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Exclusive: Doubts over future of MAT where 90% of schools predicted to be in deficit

Plymouth CAST's auditors flag a 'material uncertainty that may cast significant doubt on the academy trust's ability to continue as a going concern'

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Plymouth CAST's auditors flag a 'material uncertainty that may cast significant doubt on the academy trust's ability to continue as a going concern'

One of the country's biggest multi-academy trusts (MATs) has predicted that nearly all of its schools will be in deficit by 2018-19.

The latest financial accounts for Plymouth CAST, which operates 35 faith schools in the west country, state that 22 of its academies have set a deficit budget for the current academic year.

The accounts add that this is "worsening to over 90 per cent of all schools presenting deficit expectations by 2018-19".

Auditors Bishop Fleming LLP state in the accounts: "A material uncertainty exists that may cast significant doubt on the academy trust's ability to continue as a going concern."

This relates to the fact that the MAT ended the 2016-17 academic year with a £1.54 million revenue deficit, while its reserves were £1.21 million.

The financial problems identified by Plymouth CAST follow a series of other large MATs revealing significant pressures in their 2016-17 accounts, which had to be filed by midnight yesterday.

Plymouth CAST received a financial notice to improve from the Education and Skills Funding Agency last September, requiring it to submit a financial recovery plan and to address its governance and financial management. 

Its efficiency plan should, the ESFA said, set out how the trust will be in surplus by the end of August 2020. This must involve "staffing efficiencies" resulting in no more than 82 per cent of its income being spent on staffing by 2020, with further reductions expected by 2021.

The MAT's accounting officer Kate Griffin, also the interim chief executive officer, reveals in the accounts that, although the trust has met all the ESFA's deadlines regarding the financial notice to improve, a "significant instance of irregularity was uncovered" during 2016-17.

This related to St Boniface's Catholic College, a secondary school in Plymouth, entering into a £360,000 contract with Construction Training South West to provide off-site post-16 vocational education, without completing "sufficient tendering procedures."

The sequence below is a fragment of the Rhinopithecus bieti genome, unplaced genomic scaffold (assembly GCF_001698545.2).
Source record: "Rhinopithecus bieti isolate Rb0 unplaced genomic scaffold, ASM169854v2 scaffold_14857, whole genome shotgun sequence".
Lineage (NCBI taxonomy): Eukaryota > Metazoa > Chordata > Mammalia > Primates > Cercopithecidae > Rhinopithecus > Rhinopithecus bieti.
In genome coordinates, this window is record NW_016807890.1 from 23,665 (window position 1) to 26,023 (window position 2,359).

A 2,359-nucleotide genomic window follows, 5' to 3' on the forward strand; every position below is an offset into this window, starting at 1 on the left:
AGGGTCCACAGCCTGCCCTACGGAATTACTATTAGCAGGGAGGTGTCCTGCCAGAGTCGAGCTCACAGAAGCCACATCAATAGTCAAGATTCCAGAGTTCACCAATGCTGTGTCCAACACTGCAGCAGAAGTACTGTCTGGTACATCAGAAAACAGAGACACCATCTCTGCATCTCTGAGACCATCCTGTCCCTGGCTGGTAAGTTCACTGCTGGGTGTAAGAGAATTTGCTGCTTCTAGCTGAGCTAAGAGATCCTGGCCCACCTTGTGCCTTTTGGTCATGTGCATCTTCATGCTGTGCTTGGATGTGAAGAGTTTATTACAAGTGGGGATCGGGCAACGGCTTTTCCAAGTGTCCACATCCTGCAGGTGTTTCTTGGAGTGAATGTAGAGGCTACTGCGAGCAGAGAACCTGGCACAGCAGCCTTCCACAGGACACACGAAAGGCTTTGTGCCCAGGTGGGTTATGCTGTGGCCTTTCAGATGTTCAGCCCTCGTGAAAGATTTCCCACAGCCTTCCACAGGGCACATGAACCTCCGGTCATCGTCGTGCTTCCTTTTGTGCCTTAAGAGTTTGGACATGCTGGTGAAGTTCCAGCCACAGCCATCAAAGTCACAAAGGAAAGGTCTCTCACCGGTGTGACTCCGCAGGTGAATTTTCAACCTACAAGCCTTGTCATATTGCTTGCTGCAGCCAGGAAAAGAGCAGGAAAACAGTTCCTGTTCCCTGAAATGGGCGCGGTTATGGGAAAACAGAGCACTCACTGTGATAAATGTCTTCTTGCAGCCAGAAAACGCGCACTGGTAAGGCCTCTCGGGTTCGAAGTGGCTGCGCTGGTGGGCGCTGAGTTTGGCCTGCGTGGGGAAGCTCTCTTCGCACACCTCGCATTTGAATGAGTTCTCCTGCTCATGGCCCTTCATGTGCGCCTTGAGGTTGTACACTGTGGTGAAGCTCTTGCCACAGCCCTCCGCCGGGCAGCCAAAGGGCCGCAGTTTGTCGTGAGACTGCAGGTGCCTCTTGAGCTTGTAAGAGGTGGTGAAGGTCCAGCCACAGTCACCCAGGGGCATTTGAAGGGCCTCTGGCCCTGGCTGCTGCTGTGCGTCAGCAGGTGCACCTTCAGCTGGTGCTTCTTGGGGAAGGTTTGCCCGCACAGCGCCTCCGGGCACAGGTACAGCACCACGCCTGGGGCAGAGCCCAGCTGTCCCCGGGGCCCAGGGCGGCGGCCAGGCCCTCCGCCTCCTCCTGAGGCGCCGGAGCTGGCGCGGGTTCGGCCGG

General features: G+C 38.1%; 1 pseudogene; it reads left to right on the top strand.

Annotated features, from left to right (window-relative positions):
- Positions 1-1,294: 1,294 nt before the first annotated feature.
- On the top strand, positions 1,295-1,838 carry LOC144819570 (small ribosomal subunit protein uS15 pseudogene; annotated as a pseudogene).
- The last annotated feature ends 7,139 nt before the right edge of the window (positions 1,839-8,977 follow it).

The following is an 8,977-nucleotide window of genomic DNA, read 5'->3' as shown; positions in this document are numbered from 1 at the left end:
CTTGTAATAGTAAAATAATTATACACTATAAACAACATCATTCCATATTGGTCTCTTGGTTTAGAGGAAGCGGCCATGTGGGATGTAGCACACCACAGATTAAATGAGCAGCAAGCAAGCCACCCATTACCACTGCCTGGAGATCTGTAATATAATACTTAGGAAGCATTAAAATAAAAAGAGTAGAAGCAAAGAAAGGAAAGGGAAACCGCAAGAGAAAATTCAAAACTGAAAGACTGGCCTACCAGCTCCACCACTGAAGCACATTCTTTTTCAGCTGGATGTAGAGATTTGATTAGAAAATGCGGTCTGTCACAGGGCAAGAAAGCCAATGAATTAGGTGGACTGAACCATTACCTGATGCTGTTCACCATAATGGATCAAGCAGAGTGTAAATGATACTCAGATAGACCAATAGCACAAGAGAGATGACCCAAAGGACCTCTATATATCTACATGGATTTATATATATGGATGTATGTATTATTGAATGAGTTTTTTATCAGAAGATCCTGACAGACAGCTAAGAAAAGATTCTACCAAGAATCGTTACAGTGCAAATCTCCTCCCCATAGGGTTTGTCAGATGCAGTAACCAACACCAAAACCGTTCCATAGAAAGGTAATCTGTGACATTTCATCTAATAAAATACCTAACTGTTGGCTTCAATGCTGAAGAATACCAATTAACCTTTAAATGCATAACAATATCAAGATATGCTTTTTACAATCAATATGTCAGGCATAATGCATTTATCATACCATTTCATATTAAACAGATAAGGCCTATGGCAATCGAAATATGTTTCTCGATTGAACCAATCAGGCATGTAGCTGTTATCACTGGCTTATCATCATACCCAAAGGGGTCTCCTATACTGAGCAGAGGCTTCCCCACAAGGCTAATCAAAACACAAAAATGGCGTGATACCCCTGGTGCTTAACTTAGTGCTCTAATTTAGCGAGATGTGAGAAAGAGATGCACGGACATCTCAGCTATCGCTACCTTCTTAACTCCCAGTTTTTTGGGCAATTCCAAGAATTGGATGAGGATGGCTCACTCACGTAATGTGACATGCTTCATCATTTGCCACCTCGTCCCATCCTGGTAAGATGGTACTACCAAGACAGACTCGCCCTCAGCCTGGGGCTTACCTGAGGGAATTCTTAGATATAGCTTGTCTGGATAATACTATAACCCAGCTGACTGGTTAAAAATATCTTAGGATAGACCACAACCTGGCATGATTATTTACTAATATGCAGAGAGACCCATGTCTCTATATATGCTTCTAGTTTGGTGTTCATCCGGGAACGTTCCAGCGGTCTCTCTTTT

Ms Griffin continues: "A number of less significant instances have also been identified during the year where procurement procedures have not been followed, including entering into two finance leases without seeking prior ESFA approval."

Steps have been taken to improve procurement processes, she adds.

The accounts also show that a related party transaction of £58,526 was made during the year, involving payments to KG Educational Consultants Ltd, at which Ms Griffin is a director.

Related-party transactions involve payments from an academy trust to an organisation or person connected to the trust.

They are permitted under the Academies Financial Handbook, provided that open and transparent procurement procedures have been followed, and any potential conflicts of interest are adequately and appropriately managed.

However, MPs on the Public Accounts Committee this week repeatedly raised concerns about related party transactions.

The MAT's accounts acknowledge: "This has been a challenging year financially for the academy trust, with a number of schools and CAST HQ moving into a deficit reserve position at year end."

A new finance system is being brought in, the accounts add, along with a "full review of the financial position of the academy trust". 

In January, the MAT appointed Raymond Friel, the leader of the Catholic Independent Schools’ Conference, as its new chief executive.

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